Publication year: 2014
Running time: 8 hours, 2 minute
Narrated by: Jerimy Colbert, Jane Kennedy, Kristine Kathryn Rusch, Dean Wesley Smith, Matthew Buchman. Allyson Longueira
Publisher: WMG Publishing
The stories in this collection range from a slow, contemplating story to adventure. I liked all of them but maybe I’m just easy to please. 🙂 Then again, I’ve enjoyed almost every Fiction River story I’ve listened, so maybe I just click with the editors.
I’ve never read a time travel story similar to ”Love in the time of Dust and Venom” by Sharon Joss. The main character is Keiko whose 97-year-old grandfather decides to travel in time to the future. A company has developed a time travel device and they want to test it with one person and choose the grandfather. He could die during it but wants to try it, anyway. This is a quiet, contemplative story and a good way to start the collection.
”This Time, I Return for Good” by Michael Robert Thomas is written in a series of letters, not in a chronological order.
“The Elevator in the Cornfield” by Scott William Carter starts when a father and son find an elevator on their cornfield. This starts a strange adventure.
In “Radio Free Future” by J. Steven York one man can hear transmissions from the future. Unfortunately, they don’t have all the information. Sometimes he wants to prevent the future from which the transmissions are coming.
“Unstuck” by D.K. Holmberg: Jason has a terrible row with his wife and after he’s hit by weird lightning, he slowly realizes that he’s not in the same place anymore.
In “Your Permanent Record” by Ray Vukcevich the MC tries to get rich with time travel but it’s not easy.
In “Waiting for the Coin to Drop” by Dean Wesley Smith time travel has been invented and an author is using it in order to travel back in time, research it and then write a book about what he has learned. Somewhat familiar, right? Except that in this world, time traveling is done a bit differently.
“Nice Timestream Youse Got Here” by Lee Allred: about, yep, people out to get money with time travel. And not in a ”nice” way. Unfortunately, I really didn’t care for the narrator.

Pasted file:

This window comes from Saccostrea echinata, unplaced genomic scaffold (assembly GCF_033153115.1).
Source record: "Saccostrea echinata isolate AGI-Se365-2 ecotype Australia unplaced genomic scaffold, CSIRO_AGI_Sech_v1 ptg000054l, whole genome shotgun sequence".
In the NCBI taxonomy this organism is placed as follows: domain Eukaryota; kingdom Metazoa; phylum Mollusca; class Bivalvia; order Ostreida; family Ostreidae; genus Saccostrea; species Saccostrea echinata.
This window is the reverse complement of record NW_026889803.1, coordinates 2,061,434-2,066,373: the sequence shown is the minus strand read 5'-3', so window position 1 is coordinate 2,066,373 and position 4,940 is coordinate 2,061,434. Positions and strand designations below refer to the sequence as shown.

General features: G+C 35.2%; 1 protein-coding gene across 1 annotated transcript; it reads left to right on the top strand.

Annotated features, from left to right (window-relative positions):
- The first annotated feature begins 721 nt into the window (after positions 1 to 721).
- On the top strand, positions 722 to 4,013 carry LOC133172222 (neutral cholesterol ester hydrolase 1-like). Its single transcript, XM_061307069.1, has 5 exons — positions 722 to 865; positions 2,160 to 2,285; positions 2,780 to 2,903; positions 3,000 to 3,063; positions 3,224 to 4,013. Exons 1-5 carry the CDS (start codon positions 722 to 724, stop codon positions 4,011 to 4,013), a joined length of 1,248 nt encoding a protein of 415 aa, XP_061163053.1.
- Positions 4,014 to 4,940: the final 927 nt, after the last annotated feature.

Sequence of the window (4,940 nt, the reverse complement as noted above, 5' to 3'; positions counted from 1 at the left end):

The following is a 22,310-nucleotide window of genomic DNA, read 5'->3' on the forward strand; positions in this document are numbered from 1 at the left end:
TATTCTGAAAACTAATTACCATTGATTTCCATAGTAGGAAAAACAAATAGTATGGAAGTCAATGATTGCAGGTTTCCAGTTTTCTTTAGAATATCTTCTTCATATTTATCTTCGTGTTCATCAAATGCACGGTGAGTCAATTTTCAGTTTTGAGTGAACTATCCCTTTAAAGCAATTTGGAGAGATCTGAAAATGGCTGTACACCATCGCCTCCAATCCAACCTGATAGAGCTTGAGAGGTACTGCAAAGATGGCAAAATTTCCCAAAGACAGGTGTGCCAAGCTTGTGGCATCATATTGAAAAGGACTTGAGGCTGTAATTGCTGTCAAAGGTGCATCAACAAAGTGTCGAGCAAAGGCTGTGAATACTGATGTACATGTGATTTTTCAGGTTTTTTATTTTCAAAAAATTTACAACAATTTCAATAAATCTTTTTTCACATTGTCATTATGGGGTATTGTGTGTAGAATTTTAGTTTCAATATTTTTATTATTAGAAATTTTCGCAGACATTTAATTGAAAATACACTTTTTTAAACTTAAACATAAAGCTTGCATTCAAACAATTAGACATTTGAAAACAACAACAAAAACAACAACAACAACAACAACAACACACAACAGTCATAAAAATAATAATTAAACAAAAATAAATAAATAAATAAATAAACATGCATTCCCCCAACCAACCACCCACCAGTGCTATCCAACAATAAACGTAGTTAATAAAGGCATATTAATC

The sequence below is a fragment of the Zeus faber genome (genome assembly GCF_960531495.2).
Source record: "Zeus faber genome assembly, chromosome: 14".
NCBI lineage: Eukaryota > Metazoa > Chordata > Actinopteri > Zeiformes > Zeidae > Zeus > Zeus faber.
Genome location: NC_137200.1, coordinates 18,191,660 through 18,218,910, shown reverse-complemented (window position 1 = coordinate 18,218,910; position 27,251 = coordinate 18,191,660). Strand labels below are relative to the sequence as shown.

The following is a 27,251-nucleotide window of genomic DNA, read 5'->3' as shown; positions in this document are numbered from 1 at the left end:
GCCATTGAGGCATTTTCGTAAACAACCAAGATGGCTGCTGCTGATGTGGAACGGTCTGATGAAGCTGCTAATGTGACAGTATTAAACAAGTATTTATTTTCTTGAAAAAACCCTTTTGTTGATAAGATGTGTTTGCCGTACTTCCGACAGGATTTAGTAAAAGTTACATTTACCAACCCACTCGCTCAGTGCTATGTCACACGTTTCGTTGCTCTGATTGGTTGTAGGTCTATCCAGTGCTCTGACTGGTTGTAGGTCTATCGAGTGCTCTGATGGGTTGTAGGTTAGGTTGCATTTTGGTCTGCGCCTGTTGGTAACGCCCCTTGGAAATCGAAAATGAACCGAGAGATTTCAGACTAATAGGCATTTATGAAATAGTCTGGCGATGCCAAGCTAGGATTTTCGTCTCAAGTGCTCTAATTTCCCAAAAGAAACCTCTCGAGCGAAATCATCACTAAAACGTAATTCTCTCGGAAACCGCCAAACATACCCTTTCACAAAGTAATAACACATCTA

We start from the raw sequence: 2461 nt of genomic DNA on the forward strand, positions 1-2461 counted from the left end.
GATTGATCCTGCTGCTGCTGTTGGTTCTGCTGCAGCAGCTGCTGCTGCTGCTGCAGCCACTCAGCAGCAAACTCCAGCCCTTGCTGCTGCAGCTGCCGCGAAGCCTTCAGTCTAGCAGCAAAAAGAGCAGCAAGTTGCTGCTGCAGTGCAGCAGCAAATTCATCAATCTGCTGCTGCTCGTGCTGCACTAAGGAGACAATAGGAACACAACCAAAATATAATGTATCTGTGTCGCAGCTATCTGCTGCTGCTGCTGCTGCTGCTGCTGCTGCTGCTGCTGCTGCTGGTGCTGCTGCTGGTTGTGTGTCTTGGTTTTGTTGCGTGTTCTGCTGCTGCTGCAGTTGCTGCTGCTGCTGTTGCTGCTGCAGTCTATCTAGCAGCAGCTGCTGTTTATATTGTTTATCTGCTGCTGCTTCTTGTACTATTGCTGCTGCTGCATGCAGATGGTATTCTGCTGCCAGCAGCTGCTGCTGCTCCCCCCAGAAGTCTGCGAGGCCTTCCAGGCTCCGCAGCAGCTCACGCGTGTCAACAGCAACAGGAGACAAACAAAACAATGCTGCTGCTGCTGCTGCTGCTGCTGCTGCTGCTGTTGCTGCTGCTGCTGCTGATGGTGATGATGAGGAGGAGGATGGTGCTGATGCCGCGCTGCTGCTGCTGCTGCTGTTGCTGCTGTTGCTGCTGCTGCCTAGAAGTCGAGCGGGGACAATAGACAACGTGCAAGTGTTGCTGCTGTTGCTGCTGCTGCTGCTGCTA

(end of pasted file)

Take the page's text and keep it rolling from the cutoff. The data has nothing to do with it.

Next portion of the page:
“The Highlight of a Life” by Jeffrey A. Ballard: scientists in a US university have found a way to cross over to other timelines and one of the scientists decides to correct something he regrets.
“A Beautiful Friendship” by Mike Resnick & Lou J. Berger: Calley is so average that people forget him even when he’s talking to them but he has a unique ability: to travel in time. He goes to a psychologist and the meeting changes both their lives.
“Fix” by Michael A. Stackpole: A war between two timetraveling families reaches its conclusion in a very personal way.
“The Totem of Curtained Minds” by Ken Hinckley starts from a prison where one prisoner refuses to be fenced in.
“September at Wall and Broad” by Kristine Kathryn Rusch: Rusch is one of my favorite writers so it’s no coincidence that I really liked this one and I’m hoping she’ll write more in this universe. Although, I actually find the idea of having a time traveling agency accountable to the US senate frightening. A timetraveler has been sent to 1920 to explore bombing but something goes wrong. The Time Agency in 2057 has lost contact with her and sends another agent to look for her. However, they find out more than they wanted.
In “Time, Expressed As An Entree” by Robert T. Jeschonek time devouring Rainbow Leviathan eats up everything until just one day is left. Then he encounters an anomaly.